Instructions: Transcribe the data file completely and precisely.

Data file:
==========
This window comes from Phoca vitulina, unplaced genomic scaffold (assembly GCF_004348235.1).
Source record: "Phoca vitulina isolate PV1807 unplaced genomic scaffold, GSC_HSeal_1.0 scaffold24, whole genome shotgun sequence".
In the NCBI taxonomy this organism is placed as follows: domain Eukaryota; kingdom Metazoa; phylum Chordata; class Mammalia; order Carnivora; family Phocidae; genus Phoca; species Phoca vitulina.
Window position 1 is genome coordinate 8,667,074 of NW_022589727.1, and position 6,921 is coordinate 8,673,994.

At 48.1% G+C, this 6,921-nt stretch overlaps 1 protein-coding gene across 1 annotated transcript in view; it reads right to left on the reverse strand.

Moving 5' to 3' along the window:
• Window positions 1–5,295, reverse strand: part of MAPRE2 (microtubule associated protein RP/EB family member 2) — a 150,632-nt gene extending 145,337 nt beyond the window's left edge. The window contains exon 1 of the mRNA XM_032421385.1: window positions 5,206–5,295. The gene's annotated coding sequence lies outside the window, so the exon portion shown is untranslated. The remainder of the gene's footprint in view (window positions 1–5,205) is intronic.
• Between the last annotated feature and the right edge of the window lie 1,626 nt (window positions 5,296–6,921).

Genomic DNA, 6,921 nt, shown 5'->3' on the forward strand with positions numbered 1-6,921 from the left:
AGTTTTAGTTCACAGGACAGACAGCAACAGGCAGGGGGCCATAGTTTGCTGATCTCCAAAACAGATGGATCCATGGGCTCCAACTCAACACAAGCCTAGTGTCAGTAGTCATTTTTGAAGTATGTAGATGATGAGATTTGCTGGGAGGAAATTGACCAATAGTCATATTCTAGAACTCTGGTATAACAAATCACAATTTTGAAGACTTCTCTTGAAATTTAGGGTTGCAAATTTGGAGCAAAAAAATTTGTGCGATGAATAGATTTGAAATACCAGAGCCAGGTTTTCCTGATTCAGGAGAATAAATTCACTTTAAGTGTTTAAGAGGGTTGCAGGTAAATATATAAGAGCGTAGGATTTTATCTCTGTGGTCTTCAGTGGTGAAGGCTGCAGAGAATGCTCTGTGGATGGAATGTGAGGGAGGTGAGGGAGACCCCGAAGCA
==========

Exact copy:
This window comes from Phoca vitulina, unplaced genomic scaffold (assembly GCF_004348235.1).
Source record: "Phoca vitulina isolate PV1807 unplaced genomic scaffold, GSC_HSeal_1.0 scaffold24, whole genome shotgun sequence".
In the NCBI taxonomy this organism is placed as follows: domain Eukaryota; kingdom Metazoa; phylum Chordata; class Mammalia; order Carnivora; family Phocidae; genus Phoca; species Phoca vitulina.
Window position 1 is genome coordinate 8,667,074 of NW_022589727.1, and position 6,921 is coordinate 8,673,994.

At 48.1% G+C, this 6,921-nt stretch overlaps 1 protein-coding gene across 1 annotated transcript in view; it reads right to left on the reverse strand.

Moving 5' to 3' along the window:
• Window positions 1–5,295, reverse strand: part of MAPRE2 (microtubule associated protein RP/EB family member 2) — a 150,632-nt gene extending 145,337 nt beyond the window's left edge. The window contains exon 1 of the mRNA XM_032421385.1: window positions 5,206–5,295. The gene's annotated coding sequence lies outside the window, so the exon portion shown is untranslated. The remainder of the gene's footprint in view (window positions 1–5,205) is intronic.
• Between the last annotated feature and the right edge of the window lie 1,626 nt (window positions 5,296–6,921).

Genomic DNA, 6,921 nt, shown 5'->3' on the forward strand with positions numbered 1-6,921 from the left:
AGTTTTAGTTCACAGGACAGACAGCAACAGGCAGGGGGCCATAGTTTGCTGATCTCCAAAACAGATGGATCCATGGGCTCCAACTCAACACAAGCCTAGTGTCAGTAGTCATTTTTGAAGTATGTAGATGATGAGATTTGCTGGGAGGAAATTGACCAATAGTCATATTCTAGAACTCTGGTATAACAAATCACAATTTTGAAGACTTCTCTTGAAATTTAGGGTTGCAAATTTGGAGCAAAAAAATTTGTGCGATGAATAGATTTGAAATACCAGAGCCAGGTTTTCCTGATTCAGGAGAATAAATTCACTTTAAGTGTTTAAGAGGGTTGCAGGTAAATATATAAGAGCGTAGGATTTTATCTCTGTGGTCTTCAGTGGTGAAGGCTGCAGAGAATGCTCTGTGGATGGAATGTGAGGGAGGTGAGGGAGACCCCGAAGCA